Energy to Produce Bottled Water

Laura Jacobsen
November 1, 2018

Submitted as coursework for PH240, Stanford University, Fall 2018


Fig. 1: Chemical synthesis of Polyethylene Terephthalate. (Source: Wikimedia Commons)

Bottled water use continues to grow around the world, and with it concerns over the environmental, economic, and social implications that come along with the convenience of bottled water. During 2007, the Beverage Marketing Corporation estimated that consumers in the United States purchased over 33 billion liters of bottled water (over 110 liters per person) and sales have increased 70% since 2001. This has surpassed the sales of milk and beer. [1]

Concerns include waste generation, use of groundwater, hydrologic effects on local surface and groundwater, economic costs, and more. There are also issues of public concern such as the impacts of water extractions on local watersheds, equity issues associated with commercializing a public resource, the environmental consequences of plastic bottles, and the energy (greenhouse gas emissions that result) required to bottle water. A key concern is how much energy it requires to produce and use bottled water. The energy use is not just in the creation of the bottle, because some are transported long distances, which leads to energy costs that are comparable and sometimes even greater than producing it. [1]

Energy Used to Produce Bottled Water

Energy is required to make, package, transport, chill, use, and recycle bottled water and its packaging. The amount of energy depends on a number of factors, such as the location of the water, the distance the bottle must travel to the consumer, the way it is transported, the materials and packaging used, etc. [1]

The majority of plastic water bottles are made from polyethylene terephthalate (PET). PET is a thermoplastic polymer resin used for a wide variety of purposes, ranging from the production of polyester fibers and clothing to food and beverage containers. [1] It is produced by the polymerization of ethylene glycol and terephthalic acid, as illustrated in Fig. 1.

Based on lifecycle assessments, it is estimated that the energy required to produce PET resin and including turning it into bottles and some transportation energy is about 108 (th) kg-1 of PET. Producing enough PET bottles to satisfy global demand thus requires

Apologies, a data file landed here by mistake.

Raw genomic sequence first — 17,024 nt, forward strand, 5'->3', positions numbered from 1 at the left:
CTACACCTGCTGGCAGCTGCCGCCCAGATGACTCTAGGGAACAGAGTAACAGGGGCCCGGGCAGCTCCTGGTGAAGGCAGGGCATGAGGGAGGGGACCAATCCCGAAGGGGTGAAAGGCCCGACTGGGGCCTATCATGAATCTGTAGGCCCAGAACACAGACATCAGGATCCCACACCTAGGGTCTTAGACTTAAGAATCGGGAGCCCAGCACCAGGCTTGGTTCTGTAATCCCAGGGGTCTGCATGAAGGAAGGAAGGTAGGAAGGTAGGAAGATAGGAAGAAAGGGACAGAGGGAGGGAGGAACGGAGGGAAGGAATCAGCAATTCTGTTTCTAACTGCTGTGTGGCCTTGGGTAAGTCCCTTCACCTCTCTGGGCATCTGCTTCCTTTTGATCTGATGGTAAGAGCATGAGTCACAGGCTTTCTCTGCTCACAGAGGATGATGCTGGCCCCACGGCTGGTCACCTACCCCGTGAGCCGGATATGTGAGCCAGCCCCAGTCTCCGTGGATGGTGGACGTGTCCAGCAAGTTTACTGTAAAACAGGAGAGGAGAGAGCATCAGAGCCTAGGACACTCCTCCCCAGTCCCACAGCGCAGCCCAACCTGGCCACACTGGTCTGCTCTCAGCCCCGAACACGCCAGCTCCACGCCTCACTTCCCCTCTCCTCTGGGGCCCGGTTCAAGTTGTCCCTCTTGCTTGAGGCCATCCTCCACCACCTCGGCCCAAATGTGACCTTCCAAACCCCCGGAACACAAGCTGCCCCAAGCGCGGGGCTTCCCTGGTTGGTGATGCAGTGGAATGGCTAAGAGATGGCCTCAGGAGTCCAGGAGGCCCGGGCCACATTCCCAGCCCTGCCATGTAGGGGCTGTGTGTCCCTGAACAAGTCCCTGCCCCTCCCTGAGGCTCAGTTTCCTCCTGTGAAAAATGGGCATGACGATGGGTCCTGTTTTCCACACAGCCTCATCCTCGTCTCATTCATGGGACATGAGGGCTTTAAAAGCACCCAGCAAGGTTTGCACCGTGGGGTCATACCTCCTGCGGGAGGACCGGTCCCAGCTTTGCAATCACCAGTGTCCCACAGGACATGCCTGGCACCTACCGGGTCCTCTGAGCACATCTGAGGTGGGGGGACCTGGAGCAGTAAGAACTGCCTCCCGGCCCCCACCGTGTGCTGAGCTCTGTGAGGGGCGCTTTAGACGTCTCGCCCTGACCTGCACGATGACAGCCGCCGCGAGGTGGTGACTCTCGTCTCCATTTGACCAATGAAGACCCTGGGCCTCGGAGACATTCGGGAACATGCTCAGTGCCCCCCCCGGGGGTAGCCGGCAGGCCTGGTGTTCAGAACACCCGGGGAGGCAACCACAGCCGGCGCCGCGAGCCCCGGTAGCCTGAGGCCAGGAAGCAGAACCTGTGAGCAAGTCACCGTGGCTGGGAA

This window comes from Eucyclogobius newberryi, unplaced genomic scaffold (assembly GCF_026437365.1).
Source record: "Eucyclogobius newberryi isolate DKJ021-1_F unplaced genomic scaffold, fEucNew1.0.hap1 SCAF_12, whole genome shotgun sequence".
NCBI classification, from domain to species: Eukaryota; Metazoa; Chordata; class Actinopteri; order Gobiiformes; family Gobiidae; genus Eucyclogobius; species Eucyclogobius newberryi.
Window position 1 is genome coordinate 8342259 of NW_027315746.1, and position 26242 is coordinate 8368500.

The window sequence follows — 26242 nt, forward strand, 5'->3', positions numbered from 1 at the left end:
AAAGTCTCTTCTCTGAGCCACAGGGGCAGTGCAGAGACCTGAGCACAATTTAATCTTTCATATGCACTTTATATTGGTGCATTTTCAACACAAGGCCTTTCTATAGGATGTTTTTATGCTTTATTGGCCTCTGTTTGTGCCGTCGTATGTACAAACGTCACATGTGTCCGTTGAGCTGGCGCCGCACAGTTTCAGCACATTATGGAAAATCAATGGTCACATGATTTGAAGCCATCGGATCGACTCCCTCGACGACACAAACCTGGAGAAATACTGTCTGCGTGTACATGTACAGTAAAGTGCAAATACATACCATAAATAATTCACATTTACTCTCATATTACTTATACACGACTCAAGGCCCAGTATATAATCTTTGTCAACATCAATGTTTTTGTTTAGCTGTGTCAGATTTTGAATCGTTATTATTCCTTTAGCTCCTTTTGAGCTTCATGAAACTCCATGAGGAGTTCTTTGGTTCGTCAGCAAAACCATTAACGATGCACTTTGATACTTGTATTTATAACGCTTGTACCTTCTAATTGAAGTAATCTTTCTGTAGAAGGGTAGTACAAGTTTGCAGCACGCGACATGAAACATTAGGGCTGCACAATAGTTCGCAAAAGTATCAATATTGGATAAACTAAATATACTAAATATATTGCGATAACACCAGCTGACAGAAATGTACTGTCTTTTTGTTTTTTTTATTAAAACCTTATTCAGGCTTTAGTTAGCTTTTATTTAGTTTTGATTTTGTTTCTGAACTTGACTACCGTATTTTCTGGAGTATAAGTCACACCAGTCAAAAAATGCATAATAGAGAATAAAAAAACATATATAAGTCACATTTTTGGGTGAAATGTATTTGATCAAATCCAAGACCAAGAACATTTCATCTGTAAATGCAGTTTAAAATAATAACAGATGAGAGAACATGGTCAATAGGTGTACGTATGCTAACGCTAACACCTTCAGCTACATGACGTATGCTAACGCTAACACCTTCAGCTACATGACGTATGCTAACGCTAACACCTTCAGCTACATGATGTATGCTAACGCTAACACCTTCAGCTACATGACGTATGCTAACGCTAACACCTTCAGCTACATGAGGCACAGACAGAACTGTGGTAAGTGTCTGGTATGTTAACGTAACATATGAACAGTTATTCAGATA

3 × 106 tonnes of PET × 103 kg tonne-1 × 108 Joules kg-1 ≈ 3 × 1017 Joules

If a barrel of oil contains around 6 ×109 Joules, the energy to produce plastic water bottles is equivalent to approximately

3 × 1017 Joules
6 × 109 Joules bbl-1
= 5 × 107 bbl

or 50 million barrels of oil per year. It is estimated that producing bottle water requires between 5.6 × 106 Joules liter-1 and 1.02 × 107 Joules liter-1. In comparison, producing tap water requires about 5 × 103 Joules liter-1, so bottled water is as much as 2000 times the energy cost. [1]


Producing bottled water is energy intensive. However, recycling is inefficient and in order to gain the benefits discussed, actions need to be taken to encourage consumers to recycle correctly. Currently, most of what is put in the recycle bin ends up in a landfill because it is contaminated. When recycling is contaminated and too costly to process, the landfills generate more revenues, more virgin materials are sold, and there is more incentive to build incinerators that burn waste to create energy. [2]

© Laura Jacobsen. The author warrants that the work is the author's own and that Stanford University provided no input other than typesetting and referencing guidelines. The author grants permission to copy, distribute and display this work in unaltered form, with attribution to the author, for noncommercial purposes only. All other rights, including commercial rights, are reserved to the author.


[1] H. S. Cooley and P. H. Gleick, "Energy Implications of Bottled Water," Env. Res. Lett. 4, 014009, (2009).

[2] D. Bornstein, "The Conflict of Interest That Is Killing Recycling," New York Times, 22 Oct 18.